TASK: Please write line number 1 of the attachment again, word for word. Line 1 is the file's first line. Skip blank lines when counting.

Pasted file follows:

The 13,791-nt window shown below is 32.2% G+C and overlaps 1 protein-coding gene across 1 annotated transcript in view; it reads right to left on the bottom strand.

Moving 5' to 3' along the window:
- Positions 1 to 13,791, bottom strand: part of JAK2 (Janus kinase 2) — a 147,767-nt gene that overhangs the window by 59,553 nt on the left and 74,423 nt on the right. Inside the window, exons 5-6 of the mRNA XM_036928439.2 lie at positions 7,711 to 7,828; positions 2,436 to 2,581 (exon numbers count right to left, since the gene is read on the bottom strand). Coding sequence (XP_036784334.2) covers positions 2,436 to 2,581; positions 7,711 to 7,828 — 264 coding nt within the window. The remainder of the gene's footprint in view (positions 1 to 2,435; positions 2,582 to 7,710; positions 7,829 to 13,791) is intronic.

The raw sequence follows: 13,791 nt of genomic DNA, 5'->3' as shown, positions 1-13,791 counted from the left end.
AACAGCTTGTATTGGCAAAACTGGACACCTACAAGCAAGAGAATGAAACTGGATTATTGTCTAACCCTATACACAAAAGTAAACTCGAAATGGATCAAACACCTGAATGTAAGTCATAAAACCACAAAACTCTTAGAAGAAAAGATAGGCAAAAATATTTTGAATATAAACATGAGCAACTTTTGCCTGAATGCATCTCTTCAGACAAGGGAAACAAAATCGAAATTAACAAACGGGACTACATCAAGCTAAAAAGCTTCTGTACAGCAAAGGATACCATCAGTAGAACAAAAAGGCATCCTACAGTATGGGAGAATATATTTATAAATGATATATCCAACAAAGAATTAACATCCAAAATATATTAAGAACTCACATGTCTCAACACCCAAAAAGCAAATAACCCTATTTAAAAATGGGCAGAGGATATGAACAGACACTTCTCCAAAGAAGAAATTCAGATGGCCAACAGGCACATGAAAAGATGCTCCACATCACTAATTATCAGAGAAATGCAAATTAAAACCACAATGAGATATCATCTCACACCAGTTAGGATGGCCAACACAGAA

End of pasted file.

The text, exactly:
The 13,791-nt window shown below is 32.2% G+C and overlaps 1 protein-coding gene across 1 annotated transcript in view; it reads right to left on the bottom strand.